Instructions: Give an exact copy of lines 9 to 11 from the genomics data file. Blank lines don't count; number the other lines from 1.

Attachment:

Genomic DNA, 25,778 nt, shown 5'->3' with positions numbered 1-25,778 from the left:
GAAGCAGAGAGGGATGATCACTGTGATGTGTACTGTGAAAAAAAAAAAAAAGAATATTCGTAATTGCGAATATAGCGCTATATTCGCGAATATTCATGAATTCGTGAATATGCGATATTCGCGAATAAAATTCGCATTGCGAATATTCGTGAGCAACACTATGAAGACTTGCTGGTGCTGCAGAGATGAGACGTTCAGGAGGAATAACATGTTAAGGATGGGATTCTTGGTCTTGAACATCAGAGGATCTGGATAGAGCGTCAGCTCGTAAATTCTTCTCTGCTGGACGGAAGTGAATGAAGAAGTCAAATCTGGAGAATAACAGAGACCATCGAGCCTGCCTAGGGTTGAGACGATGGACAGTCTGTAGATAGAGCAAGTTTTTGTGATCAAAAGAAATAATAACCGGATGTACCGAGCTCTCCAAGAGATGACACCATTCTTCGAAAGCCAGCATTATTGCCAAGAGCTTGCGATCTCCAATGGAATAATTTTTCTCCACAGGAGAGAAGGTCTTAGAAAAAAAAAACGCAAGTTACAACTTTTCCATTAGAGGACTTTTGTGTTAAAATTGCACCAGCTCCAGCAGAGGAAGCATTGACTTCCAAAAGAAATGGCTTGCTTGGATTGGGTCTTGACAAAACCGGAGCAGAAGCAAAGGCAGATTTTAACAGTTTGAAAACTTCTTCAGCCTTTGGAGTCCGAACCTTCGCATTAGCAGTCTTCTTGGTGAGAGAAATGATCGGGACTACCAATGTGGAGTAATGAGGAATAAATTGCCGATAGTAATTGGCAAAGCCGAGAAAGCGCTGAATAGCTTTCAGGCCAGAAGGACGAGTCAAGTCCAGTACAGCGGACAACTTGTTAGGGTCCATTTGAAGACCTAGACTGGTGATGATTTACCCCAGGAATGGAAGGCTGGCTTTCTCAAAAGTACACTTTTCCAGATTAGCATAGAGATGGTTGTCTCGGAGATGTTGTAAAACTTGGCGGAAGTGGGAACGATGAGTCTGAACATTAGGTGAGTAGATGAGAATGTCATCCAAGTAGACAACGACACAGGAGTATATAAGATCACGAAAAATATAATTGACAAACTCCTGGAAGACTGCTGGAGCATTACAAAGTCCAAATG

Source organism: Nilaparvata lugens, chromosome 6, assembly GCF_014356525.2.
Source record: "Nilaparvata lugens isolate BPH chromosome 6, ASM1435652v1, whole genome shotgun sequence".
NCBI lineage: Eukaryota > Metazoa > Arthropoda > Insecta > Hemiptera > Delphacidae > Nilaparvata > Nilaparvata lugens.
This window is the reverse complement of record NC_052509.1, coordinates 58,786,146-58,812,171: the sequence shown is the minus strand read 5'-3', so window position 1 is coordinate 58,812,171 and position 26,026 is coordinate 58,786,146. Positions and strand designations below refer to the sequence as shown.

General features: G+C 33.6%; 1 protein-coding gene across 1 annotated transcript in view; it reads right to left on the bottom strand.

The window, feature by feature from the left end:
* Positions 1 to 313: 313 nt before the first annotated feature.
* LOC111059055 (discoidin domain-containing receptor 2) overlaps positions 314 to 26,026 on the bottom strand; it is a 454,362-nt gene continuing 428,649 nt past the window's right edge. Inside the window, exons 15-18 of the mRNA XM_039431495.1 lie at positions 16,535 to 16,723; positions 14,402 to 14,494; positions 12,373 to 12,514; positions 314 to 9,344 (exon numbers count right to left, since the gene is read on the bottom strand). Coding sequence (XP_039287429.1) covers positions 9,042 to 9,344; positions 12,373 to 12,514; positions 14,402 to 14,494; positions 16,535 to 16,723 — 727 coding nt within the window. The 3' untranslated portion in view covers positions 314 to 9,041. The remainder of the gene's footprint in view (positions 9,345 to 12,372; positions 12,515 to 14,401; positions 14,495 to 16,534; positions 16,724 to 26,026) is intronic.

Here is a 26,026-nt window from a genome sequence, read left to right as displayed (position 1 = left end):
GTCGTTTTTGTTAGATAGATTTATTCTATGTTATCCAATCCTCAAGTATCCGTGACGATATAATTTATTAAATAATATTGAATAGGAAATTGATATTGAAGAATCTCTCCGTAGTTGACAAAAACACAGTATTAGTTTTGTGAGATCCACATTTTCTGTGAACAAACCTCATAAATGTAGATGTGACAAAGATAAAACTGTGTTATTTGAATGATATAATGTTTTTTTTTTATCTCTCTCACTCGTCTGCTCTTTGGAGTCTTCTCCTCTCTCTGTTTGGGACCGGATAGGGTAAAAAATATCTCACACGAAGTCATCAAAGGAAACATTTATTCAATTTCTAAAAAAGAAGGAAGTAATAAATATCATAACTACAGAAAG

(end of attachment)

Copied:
* Positions 1 to 313: 313 nt before the first annotated feature.
* LOC111059055 (discoidin domain-containing receptor 2) overlaps positions 314 to 26,026 on the bottom strand; it is a 454,362-nt gene continuing 428,649 nt past the window's right edge. Inside the window, exons 15-18 of the mRNA XM_039431495.1 lie at positions 16,535 to 16,723; positions 14,402 to 14,494; positions 12,373 to 12,514; positions 314 to 9,344 (exon numbers count right to left, since the gene is read on the bottom strand). Coding sequence (XP_039287429.1) covers positions 9,042 to 9,344; positions 12,373 to 12,514; positions 14,402 to 14,494; positions 16,535 to 16,723 — 727 coding nt within the window. The 3' untranslated portion in view covers positions 314 to 9,041. The remainder of the gene's footprint in view (positions 9,345 to 12,372; positions 12,515 to 14,401; positions 14,495 to 16,534; positions 16,724 to 26,026) is intronic.

Here is a 26,026-nt window from a genome sequence, read left to right as displayed (position 1 = left end):